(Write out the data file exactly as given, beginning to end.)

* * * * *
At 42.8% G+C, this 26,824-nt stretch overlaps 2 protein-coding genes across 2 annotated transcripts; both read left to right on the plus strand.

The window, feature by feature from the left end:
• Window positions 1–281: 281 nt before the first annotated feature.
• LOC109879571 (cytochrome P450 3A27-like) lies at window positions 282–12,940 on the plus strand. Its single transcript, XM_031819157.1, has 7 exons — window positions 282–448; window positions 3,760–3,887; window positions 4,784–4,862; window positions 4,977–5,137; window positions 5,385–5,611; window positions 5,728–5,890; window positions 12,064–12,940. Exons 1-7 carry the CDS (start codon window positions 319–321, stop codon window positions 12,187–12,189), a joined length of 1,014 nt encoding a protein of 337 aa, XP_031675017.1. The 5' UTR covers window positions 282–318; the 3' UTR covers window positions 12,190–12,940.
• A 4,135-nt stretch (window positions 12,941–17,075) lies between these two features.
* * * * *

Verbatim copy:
At 42.8% G+C, this 26,824-nt stretch overlaps 2 protein-coding genes across 2 annotated transcripts; both read left to right on the plus strand.

The window, feature by feature from the left end:
• Window positions 1–281: 281 nt before the first annotated feature.
• LOC109879571 (cytochrome P450 3A27-like) lies at window positions 282–12,940 on the plus strand. Its single transcript, XM_031819157.1, has 7 exons — window positions 282–448; window positions 3,760–3,887; window positions 4,784–4,862; window positions 4,977–5,137; window positions 5,385–5,611; window positions 5,728–5,890; window positions 12,064–12,940. Exons 1-7 carry the CDS (start codon window positions 319–321, stop codon window positions 12,187–12,189), a joined length of 1,014 nt encoding a protein of 337 aa, XP_031675017.1. The 5' UTR covers window positions 282–318; the 3' UTR covers window positions 12,190–12,940.
• A 4,135-nt stretch (window positions 12,941–17,075) lies between these two features.